To travel to Landsort, from Stockholm, you first take the train to Nynäshamn. This will take just over an hour. From here you can take a (taxi) boat to Landsort or you can travel further by bus 852 to Ankarudden where you can take ferry 29 to Landsort for 75 SEK (about 8 euros – prices from 2018). In summer, the ferry sails 5 times a day. In winter you can travel to Landsort 3 times a day. Then sometimes an icebreaker is needed to reach your destination. Total travel time Stockholm-Landsort is approximately 2.5 hours.

And to conclude, a few more pictures to dream away:

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Landsort is a small island in the very south of the Stockholm archipelago. You can spend the night in the 'pilot tower'.
20 April 2021

University Lund

Posted in Skåne E by
Universiteit Lund

Lund University is one of Scandinavia’s largest universities. After Uppsala, it is also Sweden’s oldest university. There are several faculties. Universitet Lund is also popular with foreign students. Many lectures are also held in English. If I had to start over, I would have liked to study in Lund for a year or more!

If you walk through Lund, you will see several buildings related to the university. The university’s main building dates back to 1882 and was designed by Helgo Zettervall.

Universiteitsstad Lund

Besides the buildings of the university and the university library (photo at the top), there are also the buildings of the “Nation”. These are a kind of student associations.

Kalmar nation

I took the photo below in one of the university buildings while on a tour there. However, I can’t remember exactly where this was. If you happen to know, you can always let me know!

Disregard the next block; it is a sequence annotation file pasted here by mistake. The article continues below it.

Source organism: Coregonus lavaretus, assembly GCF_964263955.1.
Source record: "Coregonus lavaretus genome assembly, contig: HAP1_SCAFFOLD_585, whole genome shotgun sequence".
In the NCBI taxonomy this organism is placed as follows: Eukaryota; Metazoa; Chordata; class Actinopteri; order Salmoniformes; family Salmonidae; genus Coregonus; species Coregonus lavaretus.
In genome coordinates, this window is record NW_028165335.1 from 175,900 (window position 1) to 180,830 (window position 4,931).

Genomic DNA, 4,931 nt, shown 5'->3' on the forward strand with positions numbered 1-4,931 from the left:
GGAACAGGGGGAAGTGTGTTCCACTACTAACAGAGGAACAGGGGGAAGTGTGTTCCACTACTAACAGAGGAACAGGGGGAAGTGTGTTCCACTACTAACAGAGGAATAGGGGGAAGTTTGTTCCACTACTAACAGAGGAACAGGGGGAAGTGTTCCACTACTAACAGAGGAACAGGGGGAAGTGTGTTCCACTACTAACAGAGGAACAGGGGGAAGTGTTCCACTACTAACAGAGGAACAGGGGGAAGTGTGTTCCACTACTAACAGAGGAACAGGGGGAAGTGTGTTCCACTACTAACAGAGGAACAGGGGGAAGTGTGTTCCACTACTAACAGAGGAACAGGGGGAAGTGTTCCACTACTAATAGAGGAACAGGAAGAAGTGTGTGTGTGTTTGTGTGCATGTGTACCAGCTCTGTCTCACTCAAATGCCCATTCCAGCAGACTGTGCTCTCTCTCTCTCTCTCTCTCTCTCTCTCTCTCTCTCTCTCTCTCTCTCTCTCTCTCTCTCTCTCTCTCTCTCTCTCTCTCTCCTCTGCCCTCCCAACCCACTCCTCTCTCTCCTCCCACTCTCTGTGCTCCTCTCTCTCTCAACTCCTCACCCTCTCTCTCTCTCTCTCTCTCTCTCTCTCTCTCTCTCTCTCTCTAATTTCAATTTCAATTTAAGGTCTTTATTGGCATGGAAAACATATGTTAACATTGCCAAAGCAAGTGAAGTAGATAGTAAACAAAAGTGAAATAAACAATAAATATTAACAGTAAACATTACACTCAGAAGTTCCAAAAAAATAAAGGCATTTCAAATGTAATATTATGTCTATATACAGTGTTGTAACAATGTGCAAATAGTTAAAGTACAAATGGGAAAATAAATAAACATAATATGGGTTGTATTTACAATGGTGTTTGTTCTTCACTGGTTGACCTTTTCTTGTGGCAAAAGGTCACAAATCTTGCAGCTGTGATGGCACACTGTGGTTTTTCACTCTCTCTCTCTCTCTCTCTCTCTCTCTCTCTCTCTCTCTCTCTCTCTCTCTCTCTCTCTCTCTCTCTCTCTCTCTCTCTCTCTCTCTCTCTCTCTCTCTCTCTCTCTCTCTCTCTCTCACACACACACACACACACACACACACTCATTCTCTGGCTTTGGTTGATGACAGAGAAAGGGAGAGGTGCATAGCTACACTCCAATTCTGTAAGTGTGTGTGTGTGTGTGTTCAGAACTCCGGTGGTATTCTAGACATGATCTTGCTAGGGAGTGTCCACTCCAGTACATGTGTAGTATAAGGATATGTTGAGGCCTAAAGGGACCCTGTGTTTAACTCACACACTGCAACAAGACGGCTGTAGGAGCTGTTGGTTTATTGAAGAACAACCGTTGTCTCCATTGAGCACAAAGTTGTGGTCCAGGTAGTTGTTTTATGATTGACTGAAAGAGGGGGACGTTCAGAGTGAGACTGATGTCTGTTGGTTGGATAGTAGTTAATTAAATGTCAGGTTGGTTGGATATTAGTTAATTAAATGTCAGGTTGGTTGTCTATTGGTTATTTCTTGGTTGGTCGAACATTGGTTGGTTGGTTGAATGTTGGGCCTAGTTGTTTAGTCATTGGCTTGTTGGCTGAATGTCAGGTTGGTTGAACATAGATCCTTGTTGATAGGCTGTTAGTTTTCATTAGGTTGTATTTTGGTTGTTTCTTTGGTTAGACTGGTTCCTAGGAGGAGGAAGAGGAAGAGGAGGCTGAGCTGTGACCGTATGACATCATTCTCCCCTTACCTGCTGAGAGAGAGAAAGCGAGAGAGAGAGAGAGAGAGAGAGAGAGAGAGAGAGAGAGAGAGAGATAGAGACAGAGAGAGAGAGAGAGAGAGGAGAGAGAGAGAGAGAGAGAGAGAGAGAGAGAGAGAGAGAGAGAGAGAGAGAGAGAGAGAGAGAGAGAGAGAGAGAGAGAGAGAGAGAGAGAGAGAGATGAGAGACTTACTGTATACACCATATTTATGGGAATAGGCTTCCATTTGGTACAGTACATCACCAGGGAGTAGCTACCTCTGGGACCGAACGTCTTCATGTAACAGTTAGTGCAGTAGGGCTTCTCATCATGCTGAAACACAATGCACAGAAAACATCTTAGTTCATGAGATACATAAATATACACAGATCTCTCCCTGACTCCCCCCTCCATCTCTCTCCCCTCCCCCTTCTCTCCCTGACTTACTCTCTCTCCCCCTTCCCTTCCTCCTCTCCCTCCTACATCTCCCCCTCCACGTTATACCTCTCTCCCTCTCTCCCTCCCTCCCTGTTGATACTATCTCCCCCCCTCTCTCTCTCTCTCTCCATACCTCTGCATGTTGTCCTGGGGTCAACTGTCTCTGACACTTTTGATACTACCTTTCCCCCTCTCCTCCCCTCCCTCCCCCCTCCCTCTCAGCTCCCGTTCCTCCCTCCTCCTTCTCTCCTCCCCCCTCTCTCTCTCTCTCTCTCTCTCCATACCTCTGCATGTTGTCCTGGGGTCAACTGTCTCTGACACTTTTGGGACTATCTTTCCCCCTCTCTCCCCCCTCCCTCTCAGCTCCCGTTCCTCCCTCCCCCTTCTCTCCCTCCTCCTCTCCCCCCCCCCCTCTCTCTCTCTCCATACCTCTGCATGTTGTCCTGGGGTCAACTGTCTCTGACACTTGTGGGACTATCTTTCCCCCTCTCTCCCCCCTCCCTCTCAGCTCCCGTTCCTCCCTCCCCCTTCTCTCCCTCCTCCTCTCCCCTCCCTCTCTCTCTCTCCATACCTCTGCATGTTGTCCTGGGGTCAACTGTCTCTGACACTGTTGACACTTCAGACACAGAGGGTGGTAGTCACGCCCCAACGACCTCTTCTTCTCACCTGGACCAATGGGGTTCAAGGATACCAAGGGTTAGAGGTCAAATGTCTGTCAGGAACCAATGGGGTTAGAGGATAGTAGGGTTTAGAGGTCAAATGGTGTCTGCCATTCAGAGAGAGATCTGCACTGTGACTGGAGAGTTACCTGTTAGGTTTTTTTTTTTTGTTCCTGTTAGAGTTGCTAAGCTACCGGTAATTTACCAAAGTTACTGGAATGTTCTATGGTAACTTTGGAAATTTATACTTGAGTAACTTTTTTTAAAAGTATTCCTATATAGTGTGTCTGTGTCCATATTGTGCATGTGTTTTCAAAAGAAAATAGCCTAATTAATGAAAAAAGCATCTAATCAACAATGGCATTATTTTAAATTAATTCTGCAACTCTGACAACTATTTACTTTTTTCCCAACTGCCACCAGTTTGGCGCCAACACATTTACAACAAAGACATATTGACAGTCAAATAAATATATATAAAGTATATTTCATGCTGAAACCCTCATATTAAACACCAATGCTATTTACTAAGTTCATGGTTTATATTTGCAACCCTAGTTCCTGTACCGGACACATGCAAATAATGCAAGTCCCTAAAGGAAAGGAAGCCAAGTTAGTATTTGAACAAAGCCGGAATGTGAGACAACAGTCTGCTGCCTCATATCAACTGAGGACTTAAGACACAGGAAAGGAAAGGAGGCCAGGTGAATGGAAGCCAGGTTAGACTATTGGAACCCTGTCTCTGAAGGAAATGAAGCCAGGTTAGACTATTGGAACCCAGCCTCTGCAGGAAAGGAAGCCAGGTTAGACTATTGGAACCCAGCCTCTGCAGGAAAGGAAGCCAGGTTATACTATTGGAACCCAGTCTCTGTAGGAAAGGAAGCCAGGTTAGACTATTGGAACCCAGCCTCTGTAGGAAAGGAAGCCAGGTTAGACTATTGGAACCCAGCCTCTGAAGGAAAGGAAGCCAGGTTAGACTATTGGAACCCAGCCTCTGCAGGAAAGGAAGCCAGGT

Universiteitsstad Lund

The university library is a beautiful building. The ivy makes it look different every season.

  • Universiteitsbibliotheek
  • Universiteitsbibliotheek

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University Lund
12 April 2021

Small shop from the old days: Hökeriet Lund

Posted in Skåne E by
Hökeriet Lund

Hökeriet in Lund is undoubtedly the most adorable little shop I have ever seen. It is part of Kulturen, which I wrote about earlier.

In Hökeriet you shop as it used to be – around the turn of the century (1900). On the shelves you can see packaging from that period. Nowadays you can buy local juices, jam and “karameller”. You can have a drink on the spot in the former Hökaren office. Definitely worth a visit!

History of Hökeriet in Lund

The yellow house on the corner of Sankt Annegatan and Tomegapsgatan was built around 1815. In 1898 Elisabeth and Jöns Larsson opened their shop E.H. Larsson Win- & Diverseaffär. The billboard is still hanging above the entrance of Hökeriet in Lund. Part of the current shop layout is also original from the Larssons. This was supplemented with items from another “hökeri” from Lund, namely this one from Anna Perssons in Norrtull.

In a hökeri you could mainly find food, but they also had sewing thread and snus in their offer. Some hökerier also sold home made meals that were especially popular with single men and students. A hökeri was also a little newsagent and you could have a drink there too.

In 1962 Kulturen bought the shop in Lund and brought Hökeriet back to the turn of the last century.

What can you see and do in Hökeriet today?

Nowadays you buy local products such as juice, jam and honey in Hökeriet. Popular there are the candies that they still pack in a kind of cone bag like in the old days.

You can also go for fika on the spot: the coffee is always waiting for you! As a sweet treat they serve waffles with whipped cream and jam and they also have a limited range of fikabröd.

Practical information

How to reach Hökeriet in Lund?

Hökeriet is within walking distance of Lund station. You will find the shop around the corner from Kulturen.

Address: S: t Annegatan 9, Lund

Opening hours

The shop is usually open on Saturdays and Sundays. Limited opening hours and deviations are possible. Volunteers keep Hökeriet open. Just like any other shop, admission is free, but buying something small or having a drink is certainly appreciated.

In the neighborhood

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Hökeriet Lund
11 April 2021